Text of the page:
Recently I visited a weaver’s group on the Big Island in Hawaii. Several of the weavers had recently completed a course on weaving around a cardboard box loom, a la Sarah Swett.
I learned her technique from the article in Spin-Off magazine, Winter 1997. She has long been a great inspiration to me and I loved attending her workshop a few years ago. She wrote the article again for Handwoven magazine, 2007. She also wrote and illustrated a little book about this which she sells on Etsy, How to Weave a Bag on a Box.
Sarah recommends, and I concur, that the chosen box should be sturdy. A corrugated box with folded over edges (that normally form the top) is great. I like the priority mail boxes from the Post Office.
This post will not describe the process of weaving around a box. I hope you will buy Sarah’s book. There are also many people on the web who will tell you how to do this. I am only going to provide a few suggestions and several pictures. Of course, I will also be glad to come to you and given a workshop on this topic.
Tape the folded over box top bits to the inside of the box, both to keep them in place and to provide extra strength.
Make sure the warp is fairly taut as you put it in place. One type of warp you might choose is inexpensive Mays Carpet warp. It comes in interesting colors and is sturdy enough for this job.
After the four sides are warped and the bottom is both warped and woven, but before you start weaving up the sides, consider this trick for strengthening the bottom corners of your bag:
Just as you are about to start weaving up the sides, make sure you are in one shed all the way around the bag. This means you can weave continuously around the bag without ever having the weft travel over/under the same warp twice.
Weave to a corner and around that corner about 6 warps. Then turn and weave back to the corner and back around the corner for 6 warps. For example, if you were weaving from right to left, go around the corner to the left, weave 6 warps, turn and weave back around past the corner to the right 6 warps.
Turn again and weave back around the corner and past for 5 warps. Turn and weave to the right past the corner for 5 warps. Turn again, weave around the corner to the left for 4 warps, turn and past the corner for 4 warps. Turn again, weave around for 3 warps, then 2, and then one. You will have built up a little triangle at the corner.
Now continue weaving down that hill and on to the next box corner on the left and repeat. When you are done you should have a little triangle at each corner. Pack these firmly and they will remain as sturdy little corners for your bag. In this photo the corners are in and I have woven around the box several times on top of them.
Ok, I have other things that require my attention now, but I am leaving you with a gallery of some of the boxes and bags I have made. Some, not all. Really. They are fun and can be as easy or as difficult as you want to make them.
My post will be about using slits to create vertical lines. I will start with a bit of background information.
In tapestry, when two colors are side by side, they are either joined with a weft lock or not. Two colors of weft joined in a weft lock give a slightly jagged appearance.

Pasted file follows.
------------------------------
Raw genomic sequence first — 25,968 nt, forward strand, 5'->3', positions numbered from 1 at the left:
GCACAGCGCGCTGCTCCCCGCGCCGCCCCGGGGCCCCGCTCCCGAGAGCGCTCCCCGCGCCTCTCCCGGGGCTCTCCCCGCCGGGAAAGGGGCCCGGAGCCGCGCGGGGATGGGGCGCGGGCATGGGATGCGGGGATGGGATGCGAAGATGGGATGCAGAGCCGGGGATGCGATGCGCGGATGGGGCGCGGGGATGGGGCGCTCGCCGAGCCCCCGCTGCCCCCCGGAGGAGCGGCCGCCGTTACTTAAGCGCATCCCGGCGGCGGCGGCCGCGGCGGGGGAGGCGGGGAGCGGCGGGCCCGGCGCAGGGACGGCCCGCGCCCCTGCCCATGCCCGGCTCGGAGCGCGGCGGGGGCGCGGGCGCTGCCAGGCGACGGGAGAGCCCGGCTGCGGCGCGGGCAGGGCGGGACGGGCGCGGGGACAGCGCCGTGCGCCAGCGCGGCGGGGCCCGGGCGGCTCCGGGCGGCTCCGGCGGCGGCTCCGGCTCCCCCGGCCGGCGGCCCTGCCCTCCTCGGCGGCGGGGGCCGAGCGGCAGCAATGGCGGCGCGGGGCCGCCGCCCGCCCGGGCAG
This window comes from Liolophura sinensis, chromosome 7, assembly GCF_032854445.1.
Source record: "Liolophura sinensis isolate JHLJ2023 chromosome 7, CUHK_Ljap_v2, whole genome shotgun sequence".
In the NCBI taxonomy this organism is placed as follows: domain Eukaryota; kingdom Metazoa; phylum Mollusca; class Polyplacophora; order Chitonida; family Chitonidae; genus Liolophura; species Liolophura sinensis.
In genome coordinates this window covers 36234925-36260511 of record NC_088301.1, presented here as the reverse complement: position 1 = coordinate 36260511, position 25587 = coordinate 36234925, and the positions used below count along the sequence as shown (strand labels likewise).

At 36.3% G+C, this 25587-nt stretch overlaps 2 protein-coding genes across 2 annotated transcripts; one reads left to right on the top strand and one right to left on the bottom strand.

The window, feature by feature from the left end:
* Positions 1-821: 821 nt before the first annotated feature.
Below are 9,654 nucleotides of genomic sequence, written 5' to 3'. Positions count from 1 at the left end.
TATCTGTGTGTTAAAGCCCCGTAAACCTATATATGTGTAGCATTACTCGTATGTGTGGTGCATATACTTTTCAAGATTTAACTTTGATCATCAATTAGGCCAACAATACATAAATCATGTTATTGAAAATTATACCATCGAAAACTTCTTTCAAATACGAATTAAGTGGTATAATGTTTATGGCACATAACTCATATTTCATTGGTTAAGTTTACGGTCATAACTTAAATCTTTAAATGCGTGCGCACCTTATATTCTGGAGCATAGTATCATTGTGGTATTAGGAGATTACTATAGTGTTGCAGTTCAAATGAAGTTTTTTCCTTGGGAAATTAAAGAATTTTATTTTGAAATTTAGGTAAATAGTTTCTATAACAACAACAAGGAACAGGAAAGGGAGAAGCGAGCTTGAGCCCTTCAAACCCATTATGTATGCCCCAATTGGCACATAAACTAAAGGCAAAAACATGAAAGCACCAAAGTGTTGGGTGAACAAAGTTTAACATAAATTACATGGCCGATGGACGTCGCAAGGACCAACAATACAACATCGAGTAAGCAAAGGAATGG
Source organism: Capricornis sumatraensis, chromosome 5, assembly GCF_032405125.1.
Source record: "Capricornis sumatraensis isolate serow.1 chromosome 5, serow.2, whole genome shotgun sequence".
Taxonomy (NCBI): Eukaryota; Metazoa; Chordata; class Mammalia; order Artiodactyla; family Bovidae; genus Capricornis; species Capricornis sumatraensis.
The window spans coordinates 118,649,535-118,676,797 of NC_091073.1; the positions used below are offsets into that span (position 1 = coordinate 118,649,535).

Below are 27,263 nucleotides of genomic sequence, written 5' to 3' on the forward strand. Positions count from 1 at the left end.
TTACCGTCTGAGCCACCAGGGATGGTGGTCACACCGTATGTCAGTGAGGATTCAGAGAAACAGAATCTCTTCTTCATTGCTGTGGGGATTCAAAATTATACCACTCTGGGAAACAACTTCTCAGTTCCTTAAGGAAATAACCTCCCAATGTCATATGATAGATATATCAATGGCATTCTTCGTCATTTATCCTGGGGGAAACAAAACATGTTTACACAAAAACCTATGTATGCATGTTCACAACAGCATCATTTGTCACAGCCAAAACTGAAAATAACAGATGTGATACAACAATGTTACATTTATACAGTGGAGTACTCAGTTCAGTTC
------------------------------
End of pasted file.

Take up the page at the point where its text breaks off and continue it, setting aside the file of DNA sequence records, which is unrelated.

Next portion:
Not using a join creates a slit. One pass each of two colors side by side forms a teensy little hole, but several passes stacked on top of each other form a slit. (Pass: weaving back and forth one time.) A slit results in the appearance of a smooth vertical line.
Anatolian kilims are also known as slit weavings because they are commonly made with the slit technique, although the slits are mostly less than one-half inch high. These slits are not usually sewn up.
In many tapestries the slits are sewn shut as they are woven, or afterward when the tapestry is taken off the loom. If the tapestry is woven sideways and turned 90 degrees when hung, it is very important to sew the slits shut so that they do not droop over time and create holes.
Brennan and Maffei wrote a brief article describing three methods of sewing slits both on their website and in the educational page of the American Tapestry Alliance website-slits. Mastering the techniques of sewing slits as you weave is worth the time they take to learn.
Now, onto our current lesson, using slits as vertical lines.
Use the shadow created by the slit between two colors to create drama and dimensionality.
In this tapestry, Sunburn, artist Ruth Manning uses the slight shadow created by the vertical slit. She uses it in the neck to help pull it out from the background, which has similar value. She uses it to help differentiate one pant leg from the other, even though they are not exactly the same white. It even helps put the straps of the green shirt on top of the girl’s skin.
The shadow created by the slit can also be used between two areas of the same color yarn. Sometimes a weaver will use a single warp wrapped with a contrasting color to outline or to separate two areas woven in the same color, but it is often difficult, or too bold, and can be structurally unsound. A double weft lock can be used to structurally integrate a single warp outline, but that is a separate subject.
To create a separation or the illusion of an outline, the vertical slit can be used. I use it in the tapestry The Milk Maid and the Boss to create separate fingers in the milk maid’s hand.
This technique is also used to great effect in the tapestry, Scenario Unknown, by Cecilia Blomberg, to separate the planks in the stage floor from one another. She uses it both between areas of the same color and between areas of similar color.